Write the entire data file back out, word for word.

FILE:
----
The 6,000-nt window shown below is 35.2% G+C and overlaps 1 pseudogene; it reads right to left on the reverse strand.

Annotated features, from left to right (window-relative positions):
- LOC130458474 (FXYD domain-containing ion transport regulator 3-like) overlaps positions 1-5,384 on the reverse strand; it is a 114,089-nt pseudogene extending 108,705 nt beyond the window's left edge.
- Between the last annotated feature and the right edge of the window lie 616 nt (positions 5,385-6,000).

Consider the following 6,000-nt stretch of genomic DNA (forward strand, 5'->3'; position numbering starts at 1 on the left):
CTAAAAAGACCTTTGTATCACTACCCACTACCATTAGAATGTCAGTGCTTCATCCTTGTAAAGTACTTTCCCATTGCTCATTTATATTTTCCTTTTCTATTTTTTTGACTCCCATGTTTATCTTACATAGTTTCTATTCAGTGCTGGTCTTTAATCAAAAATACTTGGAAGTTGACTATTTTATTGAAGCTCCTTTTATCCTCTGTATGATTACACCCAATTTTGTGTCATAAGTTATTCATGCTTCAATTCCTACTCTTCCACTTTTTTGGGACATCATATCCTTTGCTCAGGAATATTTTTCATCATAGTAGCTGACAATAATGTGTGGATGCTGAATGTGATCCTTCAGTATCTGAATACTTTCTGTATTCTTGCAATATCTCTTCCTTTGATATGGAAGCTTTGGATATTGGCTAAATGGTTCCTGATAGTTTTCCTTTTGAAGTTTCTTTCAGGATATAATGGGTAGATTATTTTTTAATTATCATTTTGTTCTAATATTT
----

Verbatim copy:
The 6,000-nt window shown below is 35.2% G+C and overlaps 1 pseudogene; it reads right to left on the reverse strand.

Annotated features, from left to right (window-relative positions):
- LOC130458474 (FXYD domain-containing ion transport regulator 3-like) overlaps positions 1-5,384 on the reverse strand; it is a 114,089-nt pseudogene extending 108,705 nt beyond the window's left edge.
- Between the last annotated feature and the right edge of the window lie 616 nt (positions 5,385-6,000).

Consider the following 6,000-nt stretch of genomic DNA (forward strand, 5'->3'; position numbering starts at 1 on the left):
CTAAAAAGACCTTTGTATCACTACCCACTACCATTAGAATGTCAGTGCTTCATCCTTGTAAAGTACTTTCCCATTGCTCATTTATATTTTCCTTTTCTATTTTTTTGACTCCCATGTTTATCTTACATAGTTTCTATTCAGTGCTGGTCTTTAATCAAAAATACTTGGAAGTTGACTATTTTATTGAAGCTCCTTTTATCCTCTGTATGATTACACCCAATTTTGTGTCATAAGTTATTCATGCTTCAATTCCTACTCTTCCACTTTTTTGGGACATCATATCCTTTGCTCAGGAATATTTTTCATCATAGTAGCTGACAATAATGTGTGGATGCTGAATGTGATCCTTCAGTATCTGAATACTTTCTGTATTCTTGCAATATCTCTTCCTTTGATATGGAAGCTTTGGATATTGGCTAAATGGTTCCTGATAGTTTTCCTTTTGAAGTTTCTTTCAGGATATAATGGGTAGATTATTTTTTAATTATCATTTTGTTCTAATATTT